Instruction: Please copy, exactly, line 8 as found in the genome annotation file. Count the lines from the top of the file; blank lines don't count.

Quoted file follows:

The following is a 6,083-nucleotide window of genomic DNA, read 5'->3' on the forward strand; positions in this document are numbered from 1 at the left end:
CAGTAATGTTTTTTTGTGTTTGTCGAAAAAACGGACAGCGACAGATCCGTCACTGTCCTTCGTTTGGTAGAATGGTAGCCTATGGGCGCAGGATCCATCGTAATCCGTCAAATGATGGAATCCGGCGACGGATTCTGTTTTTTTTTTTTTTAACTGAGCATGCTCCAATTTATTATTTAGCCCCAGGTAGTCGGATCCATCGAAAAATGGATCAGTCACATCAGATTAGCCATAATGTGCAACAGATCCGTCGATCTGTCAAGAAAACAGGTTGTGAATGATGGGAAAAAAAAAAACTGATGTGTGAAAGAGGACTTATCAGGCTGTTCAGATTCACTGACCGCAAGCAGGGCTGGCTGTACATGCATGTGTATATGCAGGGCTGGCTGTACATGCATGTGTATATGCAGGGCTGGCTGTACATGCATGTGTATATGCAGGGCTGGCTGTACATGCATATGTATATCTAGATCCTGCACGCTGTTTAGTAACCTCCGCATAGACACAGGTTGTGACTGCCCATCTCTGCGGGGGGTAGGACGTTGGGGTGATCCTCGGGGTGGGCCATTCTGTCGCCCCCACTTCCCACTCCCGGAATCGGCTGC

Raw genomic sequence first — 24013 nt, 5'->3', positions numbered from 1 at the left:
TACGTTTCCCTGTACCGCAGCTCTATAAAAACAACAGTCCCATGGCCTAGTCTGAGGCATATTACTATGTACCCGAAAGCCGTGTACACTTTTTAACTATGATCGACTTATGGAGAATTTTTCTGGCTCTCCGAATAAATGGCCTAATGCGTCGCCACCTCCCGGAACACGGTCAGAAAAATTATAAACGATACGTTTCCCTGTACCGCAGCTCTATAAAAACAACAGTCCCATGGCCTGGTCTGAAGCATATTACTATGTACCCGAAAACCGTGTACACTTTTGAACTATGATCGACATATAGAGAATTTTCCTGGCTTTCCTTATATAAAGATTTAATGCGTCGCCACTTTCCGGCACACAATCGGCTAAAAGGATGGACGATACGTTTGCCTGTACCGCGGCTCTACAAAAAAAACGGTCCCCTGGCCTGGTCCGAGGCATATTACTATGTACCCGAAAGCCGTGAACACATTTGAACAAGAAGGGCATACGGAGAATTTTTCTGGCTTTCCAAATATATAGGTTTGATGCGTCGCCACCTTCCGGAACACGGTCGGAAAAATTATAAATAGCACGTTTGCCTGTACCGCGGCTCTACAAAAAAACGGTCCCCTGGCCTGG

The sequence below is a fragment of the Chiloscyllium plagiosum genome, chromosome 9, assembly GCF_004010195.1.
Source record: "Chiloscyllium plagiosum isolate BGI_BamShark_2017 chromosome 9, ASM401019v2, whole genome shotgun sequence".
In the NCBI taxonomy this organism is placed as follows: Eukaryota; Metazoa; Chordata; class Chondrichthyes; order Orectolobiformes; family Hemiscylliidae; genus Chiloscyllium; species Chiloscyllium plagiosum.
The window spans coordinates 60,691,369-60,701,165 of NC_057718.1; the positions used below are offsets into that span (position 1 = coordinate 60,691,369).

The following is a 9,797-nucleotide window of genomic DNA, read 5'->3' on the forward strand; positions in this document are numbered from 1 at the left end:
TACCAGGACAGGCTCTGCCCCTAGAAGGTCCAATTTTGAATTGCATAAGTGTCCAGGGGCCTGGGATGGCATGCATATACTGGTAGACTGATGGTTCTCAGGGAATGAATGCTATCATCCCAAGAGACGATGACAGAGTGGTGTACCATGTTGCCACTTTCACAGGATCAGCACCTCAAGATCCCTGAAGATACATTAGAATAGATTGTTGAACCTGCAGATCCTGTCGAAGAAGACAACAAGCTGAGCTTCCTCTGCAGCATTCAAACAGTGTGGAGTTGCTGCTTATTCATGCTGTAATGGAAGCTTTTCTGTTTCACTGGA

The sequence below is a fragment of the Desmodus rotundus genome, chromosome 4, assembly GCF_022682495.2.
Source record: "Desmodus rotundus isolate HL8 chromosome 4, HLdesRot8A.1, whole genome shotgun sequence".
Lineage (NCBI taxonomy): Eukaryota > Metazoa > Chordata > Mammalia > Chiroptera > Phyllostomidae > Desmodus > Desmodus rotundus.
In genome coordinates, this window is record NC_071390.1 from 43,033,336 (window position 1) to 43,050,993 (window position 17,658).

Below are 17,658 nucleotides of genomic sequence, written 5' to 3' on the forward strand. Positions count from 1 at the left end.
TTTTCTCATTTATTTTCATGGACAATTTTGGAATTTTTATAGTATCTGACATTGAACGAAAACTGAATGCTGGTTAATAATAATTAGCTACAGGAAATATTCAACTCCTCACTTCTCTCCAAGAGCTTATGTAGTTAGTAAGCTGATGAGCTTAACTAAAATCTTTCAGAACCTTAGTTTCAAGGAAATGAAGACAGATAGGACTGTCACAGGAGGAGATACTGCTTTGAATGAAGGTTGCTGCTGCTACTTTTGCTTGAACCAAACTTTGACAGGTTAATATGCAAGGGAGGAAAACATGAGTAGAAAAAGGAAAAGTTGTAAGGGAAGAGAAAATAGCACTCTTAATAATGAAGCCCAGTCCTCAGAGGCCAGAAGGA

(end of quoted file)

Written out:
The window spans coordinates 60,691,369-60,701,165 of NC_057718.1; the positions used below are offsets into that span (position 1 = coordinate 60,691,369).